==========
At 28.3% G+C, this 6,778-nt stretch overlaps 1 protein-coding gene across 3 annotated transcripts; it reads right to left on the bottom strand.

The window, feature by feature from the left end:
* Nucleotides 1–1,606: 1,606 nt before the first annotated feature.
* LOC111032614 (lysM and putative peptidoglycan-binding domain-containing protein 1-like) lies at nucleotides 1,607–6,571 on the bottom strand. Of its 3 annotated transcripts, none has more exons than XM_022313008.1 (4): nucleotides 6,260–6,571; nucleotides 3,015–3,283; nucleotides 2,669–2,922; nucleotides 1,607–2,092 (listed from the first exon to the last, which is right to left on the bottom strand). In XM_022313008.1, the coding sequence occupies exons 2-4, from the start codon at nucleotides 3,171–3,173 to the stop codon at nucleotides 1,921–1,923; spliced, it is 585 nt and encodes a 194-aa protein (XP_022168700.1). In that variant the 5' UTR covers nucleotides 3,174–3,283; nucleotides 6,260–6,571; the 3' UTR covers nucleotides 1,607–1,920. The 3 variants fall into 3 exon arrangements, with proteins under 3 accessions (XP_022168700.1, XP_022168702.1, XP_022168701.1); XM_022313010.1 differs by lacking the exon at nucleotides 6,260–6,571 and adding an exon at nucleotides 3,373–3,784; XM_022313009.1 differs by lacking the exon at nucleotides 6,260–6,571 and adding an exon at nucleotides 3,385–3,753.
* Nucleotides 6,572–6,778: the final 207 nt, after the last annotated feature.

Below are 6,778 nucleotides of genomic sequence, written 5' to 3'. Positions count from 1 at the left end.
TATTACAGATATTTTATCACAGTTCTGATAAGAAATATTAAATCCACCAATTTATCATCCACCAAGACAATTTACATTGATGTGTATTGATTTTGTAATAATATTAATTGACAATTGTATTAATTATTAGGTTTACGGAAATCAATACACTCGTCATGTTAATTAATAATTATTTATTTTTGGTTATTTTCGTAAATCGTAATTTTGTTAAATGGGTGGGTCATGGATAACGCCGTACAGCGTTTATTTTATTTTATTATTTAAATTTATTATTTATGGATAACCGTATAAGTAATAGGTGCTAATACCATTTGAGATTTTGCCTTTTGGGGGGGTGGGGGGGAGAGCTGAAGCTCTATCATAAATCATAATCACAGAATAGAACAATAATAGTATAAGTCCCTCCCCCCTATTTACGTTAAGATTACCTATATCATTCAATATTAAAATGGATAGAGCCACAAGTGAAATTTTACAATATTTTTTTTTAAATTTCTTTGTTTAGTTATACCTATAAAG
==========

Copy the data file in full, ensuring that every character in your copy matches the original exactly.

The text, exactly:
At 28.3% G+C, this 6,778-nt stretch overlaps 1 protein-coding gene across 3 annotated transcripts; it reads right to left on the bottom strand.

The window, feature by feature from the left end:
* Nucleotides 1–1,606: 1,606 nt before the first annotated feature.
* LOC111032614 (lysM and putative peptidoglycan-binding domain-containing protein 1-like) lies at nucleotides 1,607–6,571 on the bottom strand. Of its 3 annotated transcripts, none has more exons than XM_022313008.1 (4): nucleotides 6,260–6,571; nucleotides 3,015–3,283; nucleotides 2,669–2,922; nucleotides 1,607–2,092 (listed from the first exon to the last, which is right to left on the bottom strand). In XM_022313008.1, the coding sequence occupies exons 2-4, from the start codon at nucleotides 3,171–3,173 to the stop codon at nucleotides 1,921–1,923; spliced, it is 585 nt and encodes a 194-aa protein (XP_022168700.1). In that variant the 5' UTR covers nucleotides 3,174–3,283; nucleotides 6,260–6,571; the 3' UTR covers nucleotides 1,607–1,920. The 3 variants fall into 3 exon arrangements, with proteins under 3 accessions (XP_022168700.1, XP_022168702.1, XP_022168701.1); XM_022313010.1 differs by lacking the exon at nucleotides 6,260–6,571 and adding an exon at nucleotides 3,373–3,784; XM_022313009.1 differs by lacking the exon at nucleotides 6,260–6,571 and adding an exon at nucleotides 3,385–3,753.
* Nucleotides 6,572–6,778: the final 207 nt, after the last annotated feature.

Below are 6,778 nucleotides of genomic sequence, written 5' to 3'. Positions count from 1 at the left end.
TATTACAGATATTTTATCACAGTTCTGATAAGAAATATTAAATCCACCAATTTATCATCCACCAAGACAATTTACATTGATGTGTATTGATTTTGTAATAATATTAATTGACAATTGTATTAATTATTAGGTTTACGGAAATCAATACACTCGTCATGTTAATTAATAATTATTTATTTTTGGTTATTTTCGTAAATCGTAATTTTGTTAAATGGGTGGGTCATGGATAACGCCGTACAGCGTTTATTTTATTTTATTATTTAAATTTATTATTTATGGATAACCGTATAAGTAATAGGTGCTAATACCATTTGAGATTTTGCCTTTTGGGGGGGTGGGGGGGAGAGCTGAAGCTCTATCATAAATCATAATCACAGAATAGAACAATAATAGTATAAGTCCCTCCCCCCTATTTACGTTAAGATTACCTATATCATTCAATATTAAAATGGATAGAGCCACAAGTGAAATTTTACAATATTTTTTTTTAAATTTCTTTGTTTAGTTATACCTATAAAG